BERLIN, May 24- Germany's economy will recover from a bout of winter weakness but fall well short of the dynamic growth rates of previous years as euro zone recession and global slowdown stunt exports and investment.» Read More
US futures point to a flat open for Wall Street. European shares opened lower on Thursday, with investor sentiment hit by further hurdles in the Greek bailout deal and by the prospects of more ratings downgrades for the region's financial institutions. Asian shares fell sharply reversing the previous day's rally.
CNBC's Mandy Drury looks at the U.S. markets, which are mixed after a positive start. Shares of Yahoo are lower after talks with Alibaba break off. Zynga is also lower after the company warns of a booking slowdown. Apple is up again for the ninth consecutive say. And Kellog's is up after agreeing to acquire Pringles from P&G.
European shares pare early gains on reports of possible delay in Greek bailout. Bank stocks are mostly higher, though off the day's best levels. Bank of England raises 2-year inflation forecast to a higher than expected 1.8 percent. Italy slides back in recession as economy contracts .7 percent in Q4. German economy shrinks less than expected to .2 percent in Q4.
U.S. stock index futures pointed to a sharply higher open for Wall Street, as European shares rallied on the back of economic data that was not as bad as expected. Germany's gross domestic product shrank by less than expected, while the euro zone economy shrank but a north-south divide was evident as France grew while Italy contracted. Banks were leading European stocks up, after BNP Paribas hit its earnings targets and said it saw positive signs for the year.
US Futures point to a higher open for Wall Street after a mixed trading session yesterday. European stocks rose on Wednesday following better-than-feared GDP figures for Germany and France, and as debt-stricken Greece appeared to be nearing a political consensus on painful budget cuts. In Asia markets rose on Greece while comments from China's central bank governor saying Beijing would continue to invest in euro zone government debt aided sentiment.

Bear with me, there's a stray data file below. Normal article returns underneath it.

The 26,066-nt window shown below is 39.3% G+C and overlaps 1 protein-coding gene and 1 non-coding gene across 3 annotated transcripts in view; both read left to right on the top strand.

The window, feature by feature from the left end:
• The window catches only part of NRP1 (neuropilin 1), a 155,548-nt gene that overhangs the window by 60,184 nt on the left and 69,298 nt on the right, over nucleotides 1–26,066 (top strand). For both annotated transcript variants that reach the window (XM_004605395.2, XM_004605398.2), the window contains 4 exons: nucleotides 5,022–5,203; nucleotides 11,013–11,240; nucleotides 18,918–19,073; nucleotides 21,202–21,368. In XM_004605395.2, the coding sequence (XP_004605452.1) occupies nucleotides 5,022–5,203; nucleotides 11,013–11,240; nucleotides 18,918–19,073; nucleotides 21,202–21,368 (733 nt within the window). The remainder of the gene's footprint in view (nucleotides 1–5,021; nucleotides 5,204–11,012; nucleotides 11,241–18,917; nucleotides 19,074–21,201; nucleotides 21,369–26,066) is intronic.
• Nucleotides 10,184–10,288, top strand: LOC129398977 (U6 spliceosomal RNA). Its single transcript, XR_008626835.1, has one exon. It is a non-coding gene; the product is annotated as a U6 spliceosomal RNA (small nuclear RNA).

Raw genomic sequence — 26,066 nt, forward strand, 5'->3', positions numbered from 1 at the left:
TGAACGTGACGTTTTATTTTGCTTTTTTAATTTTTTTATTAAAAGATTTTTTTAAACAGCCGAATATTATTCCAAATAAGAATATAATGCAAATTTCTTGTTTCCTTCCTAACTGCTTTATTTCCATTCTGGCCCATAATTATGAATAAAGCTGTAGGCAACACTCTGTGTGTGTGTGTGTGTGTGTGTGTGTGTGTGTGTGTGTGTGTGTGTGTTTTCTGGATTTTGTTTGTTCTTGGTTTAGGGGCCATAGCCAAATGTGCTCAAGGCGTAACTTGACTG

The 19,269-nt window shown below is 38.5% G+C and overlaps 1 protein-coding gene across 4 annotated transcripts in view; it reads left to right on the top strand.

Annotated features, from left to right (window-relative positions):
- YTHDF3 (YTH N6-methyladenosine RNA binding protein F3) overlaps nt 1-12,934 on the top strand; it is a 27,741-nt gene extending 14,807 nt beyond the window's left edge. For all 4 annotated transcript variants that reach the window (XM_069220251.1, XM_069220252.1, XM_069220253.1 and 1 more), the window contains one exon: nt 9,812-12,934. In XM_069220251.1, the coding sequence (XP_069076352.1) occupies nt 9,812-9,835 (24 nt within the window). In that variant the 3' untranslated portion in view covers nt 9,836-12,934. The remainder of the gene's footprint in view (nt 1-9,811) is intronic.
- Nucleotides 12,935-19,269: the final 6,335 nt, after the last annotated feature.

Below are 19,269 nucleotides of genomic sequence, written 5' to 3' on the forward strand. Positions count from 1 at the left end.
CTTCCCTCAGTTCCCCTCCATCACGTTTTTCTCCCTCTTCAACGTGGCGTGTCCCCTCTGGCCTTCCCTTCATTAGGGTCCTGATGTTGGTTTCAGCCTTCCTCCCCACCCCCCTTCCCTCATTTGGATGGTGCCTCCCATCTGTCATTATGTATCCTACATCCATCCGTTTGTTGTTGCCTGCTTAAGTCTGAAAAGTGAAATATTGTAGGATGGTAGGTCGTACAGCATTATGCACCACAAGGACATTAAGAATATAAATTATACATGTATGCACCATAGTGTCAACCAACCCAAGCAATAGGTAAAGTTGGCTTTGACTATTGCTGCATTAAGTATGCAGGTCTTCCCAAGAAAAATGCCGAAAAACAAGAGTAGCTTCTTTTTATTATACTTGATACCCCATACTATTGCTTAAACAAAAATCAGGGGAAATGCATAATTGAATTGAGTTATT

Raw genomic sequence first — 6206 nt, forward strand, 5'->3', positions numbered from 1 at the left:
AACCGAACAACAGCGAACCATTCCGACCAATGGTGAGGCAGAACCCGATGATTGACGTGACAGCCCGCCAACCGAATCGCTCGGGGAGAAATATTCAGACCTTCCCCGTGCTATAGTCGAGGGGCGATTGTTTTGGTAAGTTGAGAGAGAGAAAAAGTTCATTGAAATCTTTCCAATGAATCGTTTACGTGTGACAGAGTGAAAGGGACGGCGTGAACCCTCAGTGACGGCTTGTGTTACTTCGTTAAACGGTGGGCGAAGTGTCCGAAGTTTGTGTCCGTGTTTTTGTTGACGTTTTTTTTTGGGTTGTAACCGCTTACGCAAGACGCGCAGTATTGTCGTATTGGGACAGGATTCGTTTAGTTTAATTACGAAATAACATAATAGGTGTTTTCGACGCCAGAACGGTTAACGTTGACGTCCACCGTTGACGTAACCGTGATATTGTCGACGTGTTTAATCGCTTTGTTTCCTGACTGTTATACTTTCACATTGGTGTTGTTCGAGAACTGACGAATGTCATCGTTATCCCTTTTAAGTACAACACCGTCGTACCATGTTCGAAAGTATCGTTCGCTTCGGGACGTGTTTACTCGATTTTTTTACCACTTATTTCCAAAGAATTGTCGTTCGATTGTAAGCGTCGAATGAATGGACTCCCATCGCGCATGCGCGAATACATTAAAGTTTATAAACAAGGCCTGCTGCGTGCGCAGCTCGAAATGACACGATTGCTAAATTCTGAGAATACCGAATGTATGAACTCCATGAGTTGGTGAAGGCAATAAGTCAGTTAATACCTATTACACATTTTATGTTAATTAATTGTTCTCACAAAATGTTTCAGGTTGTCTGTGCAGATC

Mandy Drury reports U.S. markets are in the red, not in honor of Valentine's Day, but because of disappointing retail sales. Gap is up on a Citi upgrade, but Avon swings to Q4 loss and plans layoffs. Financials, including Bank of America, are down today. But Apple is up and, for the moment, worth more than Microsoft and Google combined.
European shares move lower after U.S. retail data disappoints. Solid demand and lower yields are seen during an Italian debt auction. Greek GDP drops by a 7 percent annual rate in Q4. The EU may take action against Spain for delayed austerity measures. Moody's warns it may cut the AAA ratings for the UK and France after cutting Spain, Italy, Portugal, Slovakia, Slovenia and Malta, yesterday. Euro zone finance ministers meet tomorrow in Brussels.
European markets rose after Italy sold 6.0 billion euros of government bonds on Tuesday, in a sale which analysts said drew solid demand and with yields lower than at previous comparable auctions.
US futures point to Wall Street opening lower today despite a strong day yesterday. European shares are flat on Tuesday after rating agency Moody's put the United Kingdom's triple-A rating in jeopardy for the first time and warned it may cut France and Austria as well, while downgrading six euro zone nations including Spain and Italy. Asian shares also fell, reminding investors that Europe is still deeply mired in a debt crisis despite Athens' steps to avoid a disorderly default.